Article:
Blepharoplasty- A cosmetic approach

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Not long after his new baby arrived home from the hospital, Chung Jin Park peered down to examine her scrunchy pink face. Though it was still too early to determine the shape of his daughter’s eyelids, Park turned to his family and jokingly announced, “Well, there goes the money for her surgery.” Traditionally a procedure sought only by patients with excess eyelid skin or those hoping to lessen signs of aging, eyelid surgery or Blepharoplasty has become popular among young Asian American women and accepted as just another cosmetic choice in an array of many — like tinting your eyelashes or straightening your teeth.

 

Approximately half of Asians are born with eyelids that are naturally smooth and uninterrupted by a crease in the skin. Asian patients seek out blepharoplasties to create or exaggerate a crease in their eyelids commonly referred to as “double eyelids.” Some parents, like Park, assume that paying for eye surgery as just another part of raising a daughter. This acceptance of surgery within the Asian American community, while not surprising, is now being seen by more and more feminist Asian Americans as the product of an ethnocentric, racist culture.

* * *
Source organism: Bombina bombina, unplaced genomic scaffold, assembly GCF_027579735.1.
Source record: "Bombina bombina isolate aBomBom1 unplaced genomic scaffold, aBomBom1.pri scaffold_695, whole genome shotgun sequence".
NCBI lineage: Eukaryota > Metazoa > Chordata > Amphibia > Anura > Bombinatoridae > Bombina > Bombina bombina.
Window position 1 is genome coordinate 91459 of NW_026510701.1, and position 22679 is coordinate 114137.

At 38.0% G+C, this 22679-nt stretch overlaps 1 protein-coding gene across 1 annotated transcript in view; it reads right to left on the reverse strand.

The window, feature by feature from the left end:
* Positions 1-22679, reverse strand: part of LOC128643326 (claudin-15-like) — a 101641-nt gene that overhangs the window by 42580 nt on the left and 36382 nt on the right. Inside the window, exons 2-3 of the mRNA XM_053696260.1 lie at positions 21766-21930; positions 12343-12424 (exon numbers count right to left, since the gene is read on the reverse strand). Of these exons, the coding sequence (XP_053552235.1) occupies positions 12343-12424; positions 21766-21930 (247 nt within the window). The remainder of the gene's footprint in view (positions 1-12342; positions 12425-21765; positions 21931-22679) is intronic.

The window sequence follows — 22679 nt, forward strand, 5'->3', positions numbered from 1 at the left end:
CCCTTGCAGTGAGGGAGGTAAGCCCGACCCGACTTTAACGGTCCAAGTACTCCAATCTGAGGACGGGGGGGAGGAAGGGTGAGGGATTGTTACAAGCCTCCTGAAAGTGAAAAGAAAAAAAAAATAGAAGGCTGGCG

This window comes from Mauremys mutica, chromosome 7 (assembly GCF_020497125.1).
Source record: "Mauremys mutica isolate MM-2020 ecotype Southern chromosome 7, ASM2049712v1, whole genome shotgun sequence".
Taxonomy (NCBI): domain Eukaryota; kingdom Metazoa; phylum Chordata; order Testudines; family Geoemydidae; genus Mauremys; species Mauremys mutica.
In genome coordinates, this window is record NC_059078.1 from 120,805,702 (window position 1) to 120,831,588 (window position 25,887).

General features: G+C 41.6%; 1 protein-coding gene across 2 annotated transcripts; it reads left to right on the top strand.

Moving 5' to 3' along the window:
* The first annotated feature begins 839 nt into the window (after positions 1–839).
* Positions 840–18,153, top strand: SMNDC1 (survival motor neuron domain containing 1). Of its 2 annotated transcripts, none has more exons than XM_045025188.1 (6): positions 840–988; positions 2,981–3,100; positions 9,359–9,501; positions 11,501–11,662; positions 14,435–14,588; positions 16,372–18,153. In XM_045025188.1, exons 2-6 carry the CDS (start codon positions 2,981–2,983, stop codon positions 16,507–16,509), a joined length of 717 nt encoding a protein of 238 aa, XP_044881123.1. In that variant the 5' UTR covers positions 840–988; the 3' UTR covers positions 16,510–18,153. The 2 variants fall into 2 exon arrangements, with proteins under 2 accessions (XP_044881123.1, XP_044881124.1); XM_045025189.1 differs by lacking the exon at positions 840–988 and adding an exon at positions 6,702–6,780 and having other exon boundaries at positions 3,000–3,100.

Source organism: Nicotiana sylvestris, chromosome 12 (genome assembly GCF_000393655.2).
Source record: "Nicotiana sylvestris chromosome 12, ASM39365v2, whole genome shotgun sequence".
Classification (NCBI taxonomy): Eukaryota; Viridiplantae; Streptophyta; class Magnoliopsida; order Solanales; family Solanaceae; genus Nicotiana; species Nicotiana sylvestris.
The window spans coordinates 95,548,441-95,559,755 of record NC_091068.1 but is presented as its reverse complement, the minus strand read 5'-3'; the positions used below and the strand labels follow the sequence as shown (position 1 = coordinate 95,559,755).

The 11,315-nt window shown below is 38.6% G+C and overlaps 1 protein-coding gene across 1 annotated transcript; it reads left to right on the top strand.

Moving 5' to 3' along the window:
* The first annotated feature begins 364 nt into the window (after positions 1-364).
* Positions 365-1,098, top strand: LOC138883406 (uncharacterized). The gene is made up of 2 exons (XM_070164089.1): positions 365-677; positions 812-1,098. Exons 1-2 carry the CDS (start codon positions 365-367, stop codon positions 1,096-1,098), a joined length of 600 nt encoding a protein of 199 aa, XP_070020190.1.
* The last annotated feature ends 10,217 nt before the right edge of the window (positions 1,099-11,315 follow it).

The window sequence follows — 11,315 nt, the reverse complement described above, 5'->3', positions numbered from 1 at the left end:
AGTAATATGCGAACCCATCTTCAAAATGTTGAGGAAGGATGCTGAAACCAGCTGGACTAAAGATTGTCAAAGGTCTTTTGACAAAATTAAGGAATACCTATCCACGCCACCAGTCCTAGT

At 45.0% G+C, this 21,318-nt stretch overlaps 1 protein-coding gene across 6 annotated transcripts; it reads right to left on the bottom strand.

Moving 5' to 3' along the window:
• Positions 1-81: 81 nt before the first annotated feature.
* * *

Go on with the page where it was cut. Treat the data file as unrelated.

The fact that professionals use the terms “Occidentalize” or “Caucasianize” to describe the effect of the process, without thinking twice, is in itself-very telling. Blepharoplasty is a simple procedure and is usually performed on an outpatient basis. It begins with cutting the upper eyelid into two parts and removing a sliver of skin millimeters wide as well as some of the fat underneath. Then, the surgeon reattaches the lower eyelid flap slightly beneath the upper to create a crease. It lasts less than one hour, requires a week of recovery and an antibiotic regimen, and has permanent effects.

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